Cliff, who usually slept between 7 a.m. and 3 p.m., was following his internal clock, though he was out of sync with the outer world. His sleep problem cleared up in two weeks using a combination of three chronotherapeutic methods. First, he began light therapy upon waking in mid-afternoon. As his internal clock began to respond, he was able to wake up earlier for the lights in 30-minute steps.

Second, we administered a minute dose (0.2 milligrams) of sustained-release melatonin about five hours before bedtime, mimicking the action of the pineal gland, before it begins its nightly cycle. [4] This dosage is in sharp contrast to over-the-counter melatonin, which usually comes in megadoses (3 to 5 milligrams) that deliver far more hormone than the pineal gland ever produces. The mini-dose does not act like a sleeping pill, so you spend the evening awake and alert. Rather, it communicates with the circadian clock in the same way as morning light exposure, shifting internal night earlier.

Finally, after taking melatonin, Cliff wore specially filtered wraparound glasses [1] that prevent inappropriate evening light from acting against morning light exposure. He soon found it easy to sleep from 11:30 p.m. to 7:30 a.m. Then he was off to the gym and into the lab. He was incredulous: “I thought my circadian clock was permanently damaged!”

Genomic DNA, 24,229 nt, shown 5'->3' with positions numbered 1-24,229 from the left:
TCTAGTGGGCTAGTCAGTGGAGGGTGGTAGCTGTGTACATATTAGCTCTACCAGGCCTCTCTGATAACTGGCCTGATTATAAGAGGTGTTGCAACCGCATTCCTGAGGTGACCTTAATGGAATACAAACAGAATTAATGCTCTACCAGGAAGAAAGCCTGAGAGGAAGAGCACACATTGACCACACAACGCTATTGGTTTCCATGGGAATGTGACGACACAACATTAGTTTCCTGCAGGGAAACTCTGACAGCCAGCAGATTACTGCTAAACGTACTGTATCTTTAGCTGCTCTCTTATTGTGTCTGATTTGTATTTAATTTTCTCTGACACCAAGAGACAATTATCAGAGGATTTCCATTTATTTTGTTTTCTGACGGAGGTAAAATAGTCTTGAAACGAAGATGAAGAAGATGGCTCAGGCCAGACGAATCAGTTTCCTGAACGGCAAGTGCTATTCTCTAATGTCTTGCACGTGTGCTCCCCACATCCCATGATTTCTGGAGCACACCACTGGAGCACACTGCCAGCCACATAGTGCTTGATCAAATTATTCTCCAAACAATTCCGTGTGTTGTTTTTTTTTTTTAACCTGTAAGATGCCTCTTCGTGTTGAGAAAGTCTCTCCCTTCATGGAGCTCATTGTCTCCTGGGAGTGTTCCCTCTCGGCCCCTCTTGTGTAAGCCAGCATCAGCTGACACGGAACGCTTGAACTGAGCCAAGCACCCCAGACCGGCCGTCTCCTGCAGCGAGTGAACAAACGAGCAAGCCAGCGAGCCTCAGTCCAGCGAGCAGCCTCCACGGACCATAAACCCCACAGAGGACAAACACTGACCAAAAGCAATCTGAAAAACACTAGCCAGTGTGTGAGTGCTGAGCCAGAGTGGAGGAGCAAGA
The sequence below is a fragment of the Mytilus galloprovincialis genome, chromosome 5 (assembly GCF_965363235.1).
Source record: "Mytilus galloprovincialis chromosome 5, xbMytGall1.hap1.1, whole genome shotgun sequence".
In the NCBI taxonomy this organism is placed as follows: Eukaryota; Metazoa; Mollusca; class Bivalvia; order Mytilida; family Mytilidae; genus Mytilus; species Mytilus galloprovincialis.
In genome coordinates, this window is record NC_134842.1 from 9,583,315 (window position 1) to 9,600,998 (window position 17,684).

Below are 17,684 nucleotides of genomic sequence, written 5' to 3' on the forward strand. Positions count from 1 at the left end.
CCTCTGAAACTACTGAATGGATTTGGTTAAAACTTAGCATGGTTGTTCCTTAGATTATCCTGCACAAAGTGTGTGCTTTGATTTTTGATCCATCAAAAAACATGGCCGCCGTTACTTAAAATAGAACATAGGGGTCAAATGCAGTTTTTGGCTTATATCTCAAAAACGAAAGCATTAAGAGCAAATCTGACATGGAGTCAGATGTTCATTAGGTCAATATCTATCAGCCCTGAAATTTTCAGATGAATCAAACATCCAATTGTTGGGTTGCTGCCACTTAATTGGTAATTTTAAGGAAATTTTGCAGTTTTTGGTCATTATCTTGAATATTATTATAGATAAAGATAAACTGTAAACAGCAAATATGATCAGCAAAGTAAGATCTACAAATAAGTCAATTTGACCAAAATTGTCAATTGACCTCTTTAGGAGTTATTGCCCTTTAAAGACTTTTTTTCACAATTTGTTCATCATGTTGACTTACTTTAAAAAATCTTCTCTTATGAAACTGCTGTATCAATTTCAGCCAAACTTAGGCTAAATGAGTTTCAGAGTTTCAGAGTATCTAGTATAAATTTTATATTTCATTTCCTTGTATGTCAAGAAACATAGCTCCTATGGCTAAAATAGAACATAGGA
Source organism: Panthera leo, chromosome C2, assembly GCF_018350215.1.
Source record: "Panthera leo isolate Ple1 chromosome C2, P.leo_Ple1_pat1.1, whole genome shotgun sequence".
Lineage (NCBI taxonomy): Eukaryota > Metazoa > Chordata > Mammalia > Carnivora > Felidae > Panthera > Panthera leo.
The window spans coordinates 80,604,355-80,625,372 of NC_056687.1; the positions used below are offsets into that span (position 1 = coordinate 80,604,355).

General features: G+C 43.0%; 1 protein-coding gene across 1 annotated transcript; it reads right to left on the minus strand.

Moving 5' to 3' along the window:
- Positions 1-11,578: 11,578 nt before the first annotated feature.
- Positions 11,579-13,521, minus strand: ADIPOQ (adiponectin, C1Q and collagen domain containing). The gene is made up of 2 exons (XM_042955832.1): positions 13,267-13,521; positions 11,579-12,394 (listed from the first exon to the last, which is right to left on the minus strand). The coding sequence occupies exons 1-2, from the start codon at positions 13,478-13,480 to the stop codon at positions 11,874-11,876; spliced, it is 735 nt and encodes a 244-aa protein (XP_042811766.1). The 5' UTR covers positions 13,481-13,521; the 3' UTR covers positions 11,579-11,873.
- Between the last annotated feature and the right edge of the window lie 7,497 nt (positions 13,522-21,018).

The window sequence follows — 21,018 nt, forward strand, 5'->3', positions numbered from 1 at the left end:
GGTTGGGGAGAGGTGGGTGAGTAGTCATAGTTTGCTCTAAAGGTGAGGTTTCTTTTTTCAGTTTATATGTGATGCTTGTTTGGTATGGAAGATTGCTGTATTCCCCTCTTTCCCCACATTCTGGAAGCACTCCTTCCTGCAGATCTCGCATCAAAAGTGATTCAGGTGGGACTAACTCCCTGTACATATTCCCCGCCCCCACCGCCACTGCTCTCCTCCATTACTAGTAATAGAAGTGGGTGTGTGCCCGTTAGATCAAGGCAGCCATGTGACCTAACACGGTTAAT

Cliff’s case is instructive because even with greatly delayed sleep onset, he was not depressed; his sleep patterns obeyed his internal clock. George, by contrast, struggled to sleep earlier on a biologically inappropriate schedule — often a major factor underlying depression. With light and melatonin therapies, we can shift the internal night into congruence with local time and the workday schedule, with dual antidepressant and sleep-enhancing results.

Depression, of course, can become overwhelming, far more severe that it was for George. And sleep itself actively feeds severe depression — a vicious cycle that needs to be broken. A therapeutic full night awake under observation in a hospital setting instantly relieves the depression in about 60 percent of patients. This is one of the major, surprising findings of biological psychiatry. The problem is, after the next day’s recovery sleep the depression is likely to return. So the benefit is only ephemeral.